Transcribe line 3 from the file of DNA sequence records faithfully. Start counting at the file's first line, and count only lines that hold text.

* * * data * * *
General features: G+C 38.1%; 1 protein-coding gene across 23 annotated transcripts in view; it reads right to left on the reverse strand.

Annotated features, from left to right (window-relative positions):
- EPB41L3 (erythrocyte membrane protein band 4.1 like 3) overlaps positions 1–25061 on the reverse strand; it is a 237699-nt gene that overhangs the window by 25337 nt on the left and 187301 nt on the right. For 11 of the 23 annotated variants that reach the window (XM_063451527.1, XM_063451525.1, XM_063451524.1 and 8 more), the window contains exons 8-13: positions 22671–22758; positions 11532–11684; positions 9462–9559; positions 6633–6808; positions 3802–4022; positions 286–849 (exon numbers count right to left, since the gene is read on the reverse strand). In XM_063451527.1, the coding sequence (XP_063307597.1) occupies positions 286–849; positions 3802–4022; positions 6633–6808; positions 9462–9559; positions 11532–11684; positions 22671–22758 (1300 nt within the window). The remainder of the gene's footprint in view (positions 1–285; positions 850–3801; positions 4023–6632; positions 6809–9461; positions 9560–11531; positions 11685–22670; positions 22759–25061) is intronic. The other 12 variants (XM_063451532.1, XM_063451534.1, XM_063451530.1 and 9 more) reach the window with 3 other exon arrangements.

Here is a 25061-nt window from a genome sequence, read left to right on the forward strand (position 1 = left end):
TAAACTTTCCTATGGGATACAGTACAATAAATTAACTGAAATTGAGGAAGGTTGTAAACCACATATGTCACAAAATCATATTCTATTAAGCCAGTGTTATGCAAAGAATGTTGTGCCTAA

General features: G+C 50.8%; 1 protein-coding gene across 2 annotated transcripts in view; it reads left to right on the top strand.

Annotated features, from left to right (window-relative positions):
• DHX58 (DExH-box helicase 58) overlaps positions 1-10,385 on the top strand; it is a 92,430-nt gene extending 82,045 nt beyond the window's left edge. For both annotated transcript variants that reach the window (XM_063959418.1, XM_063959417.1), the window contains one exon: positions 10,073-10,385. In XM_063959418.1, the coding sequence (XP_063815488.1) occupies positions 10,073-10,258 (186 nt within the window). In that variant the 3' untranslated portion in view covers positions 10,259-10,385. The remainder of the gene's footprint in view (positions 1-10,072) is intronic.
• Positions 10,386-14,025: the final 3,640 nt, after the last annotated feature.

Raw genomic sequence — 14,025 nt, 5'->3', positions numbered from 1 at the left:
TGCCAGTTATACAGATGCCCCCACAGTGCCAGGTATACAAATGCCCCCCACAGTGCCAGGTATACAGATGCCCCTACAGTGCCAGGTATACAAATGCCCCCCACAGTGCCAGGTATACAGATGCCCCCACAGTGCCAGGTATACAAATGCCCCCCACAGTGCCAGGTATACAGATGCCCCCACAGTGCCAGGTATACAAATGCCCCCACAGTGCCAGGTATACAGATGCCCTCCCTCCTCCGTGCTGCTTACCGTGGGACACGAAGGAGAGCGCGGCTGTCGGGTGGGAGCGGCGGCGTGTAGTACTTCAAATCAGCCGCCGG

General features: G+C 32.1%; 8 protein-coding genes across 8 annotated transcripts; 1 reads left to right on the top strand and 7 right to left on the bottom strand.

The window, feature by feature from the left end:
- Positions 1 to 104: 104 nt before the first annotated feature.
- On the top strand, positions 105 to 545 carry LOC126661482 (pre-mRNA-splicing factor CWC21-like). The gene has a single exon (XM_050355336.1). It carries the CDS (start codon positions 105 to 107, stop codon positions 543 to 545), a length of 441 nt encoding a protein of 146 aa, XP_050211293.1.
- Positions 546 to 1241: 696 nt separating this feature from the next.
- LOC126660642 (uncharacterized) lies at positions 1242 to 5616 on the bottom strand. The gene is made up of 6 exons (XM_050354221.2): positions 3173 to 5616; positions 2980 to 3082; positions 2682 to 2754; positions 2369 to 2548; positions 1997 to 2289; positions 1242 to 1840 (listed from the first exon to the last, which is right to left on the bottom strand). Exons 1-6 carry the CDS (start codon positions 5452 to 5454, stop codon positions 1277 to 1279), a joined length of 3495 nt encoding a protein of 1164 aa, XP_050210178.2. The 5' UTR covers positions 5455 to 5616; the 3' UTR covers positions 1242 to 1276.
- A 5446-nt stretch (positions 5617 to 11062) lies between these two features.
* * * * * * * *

- EPB41L3 (erythrocyte membrane protein band 4.1 like 3) overlaps positions 1–25061 on the reverse strand; it is a 237699-nt gene that overhangs the window by 25337 nt on the left and 187301 nt on the right. For 11 of the 23 annotated variants that reach the window (XM_063451527.1, XM_063451525.1, XM_063451524.1 and 8 more), the window contains exons 8-13: positions 22671–22758; positions 11532–11684; positions 9462–9559; positions 6633–6808; positions 3802–4022; positions 286–849 (exon numbers count right to left, since the gene is read on the reverse strand). In XM_063451527.1, the coding sequence (XP_063307597.1) occupies positions 286–849; positions 3802–4022; positions 6633–6808; positions 9462–9559; positions 11532–11684; positions 22671–22758 (1300 nt within the window). The remainder of the gene's footprint in view (positions 1–285; positions 850–3801; positions 4023–6632; positions 6809–9461; positions 9560–11531; positions 11685–22670; positions 22759–25061) is intronic. The other 12 variants (XM_063451532.1, XM_063451534.1, XM_063451530.1 and 9 more) reach the window with 3 other exon arrangements.